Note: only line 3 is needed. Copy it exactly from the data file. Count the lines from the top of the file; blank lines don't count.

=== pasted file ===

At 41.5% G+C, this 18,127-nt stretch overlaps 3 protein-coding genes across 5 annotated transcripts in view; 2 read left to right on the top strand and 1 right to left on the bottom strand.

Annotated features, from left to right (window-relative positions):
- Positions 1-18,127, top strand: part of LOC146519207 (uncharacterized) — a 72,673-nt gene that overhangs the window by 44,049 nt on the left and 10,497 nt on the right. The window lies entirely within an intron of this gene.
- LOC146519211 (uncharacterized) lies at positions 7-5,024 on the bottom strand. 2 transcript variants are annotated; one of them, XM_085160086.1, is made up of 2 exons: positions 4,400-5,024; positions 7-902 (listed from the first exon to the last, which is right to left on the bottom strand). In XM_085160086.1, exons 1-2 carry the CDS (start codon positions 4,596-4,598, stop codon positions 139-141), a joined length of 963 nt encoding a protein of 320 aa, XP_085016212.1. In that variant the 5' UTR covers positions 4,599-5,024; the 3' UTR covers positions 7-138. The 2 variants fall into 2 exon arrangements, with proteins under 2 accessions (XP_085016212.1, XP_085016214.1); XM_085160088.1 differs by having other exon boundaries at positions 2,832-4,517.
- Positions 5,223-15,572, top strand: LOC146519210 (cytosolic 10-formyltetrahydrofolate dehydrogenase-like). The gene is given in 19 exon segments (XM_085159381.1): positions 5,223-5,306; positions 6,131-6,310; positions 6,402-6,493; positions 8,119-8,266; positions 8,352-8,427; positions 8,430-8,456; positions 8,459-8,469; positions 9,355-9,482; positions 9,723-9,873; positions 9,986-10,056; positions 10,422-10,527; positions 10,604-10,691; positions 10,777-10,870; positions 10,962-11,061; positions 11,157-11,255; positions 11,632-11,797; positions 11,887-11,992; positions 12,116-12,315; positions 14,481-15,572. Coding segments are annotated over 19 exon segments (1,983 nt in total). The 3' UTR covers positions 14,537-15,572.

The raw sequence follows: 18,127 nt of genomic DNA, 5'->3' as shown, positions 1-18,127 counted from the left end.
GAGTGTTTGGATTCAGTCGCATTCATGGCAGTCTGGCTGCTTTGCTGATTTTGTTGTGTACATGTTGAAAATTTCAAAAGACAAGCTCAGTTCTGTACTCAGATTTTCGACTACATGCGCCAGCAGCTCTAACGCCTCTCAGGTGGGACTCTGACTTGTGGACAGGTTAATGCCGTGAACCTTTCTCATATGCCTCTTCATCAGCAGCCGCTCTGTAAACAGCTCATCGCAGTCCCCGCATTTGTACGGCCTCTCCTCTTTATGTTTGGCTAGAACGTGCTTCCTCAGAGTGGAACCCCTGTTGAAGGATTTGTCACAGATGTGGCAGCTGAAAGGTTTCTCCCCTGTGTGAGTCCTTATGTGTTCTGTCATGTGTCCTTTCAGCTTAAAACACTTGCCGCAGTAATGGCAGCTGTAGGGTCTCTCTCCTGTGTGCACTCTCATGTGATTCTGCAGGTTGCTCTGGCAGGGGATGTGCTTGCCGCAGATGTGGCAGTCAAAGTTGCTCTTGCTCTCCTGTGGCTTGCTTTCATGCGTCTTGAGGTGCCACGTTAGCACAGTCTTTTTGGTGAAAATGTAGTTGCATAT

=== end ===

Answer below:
- Positions 1-18,127, top strand: part of LOC146519207 (uncharacterized) — a 72,673-nt gene that overhangs the window by 44,049 nt on the left and 10,497 nt on the right. The window lies entirely within an intron of this gene.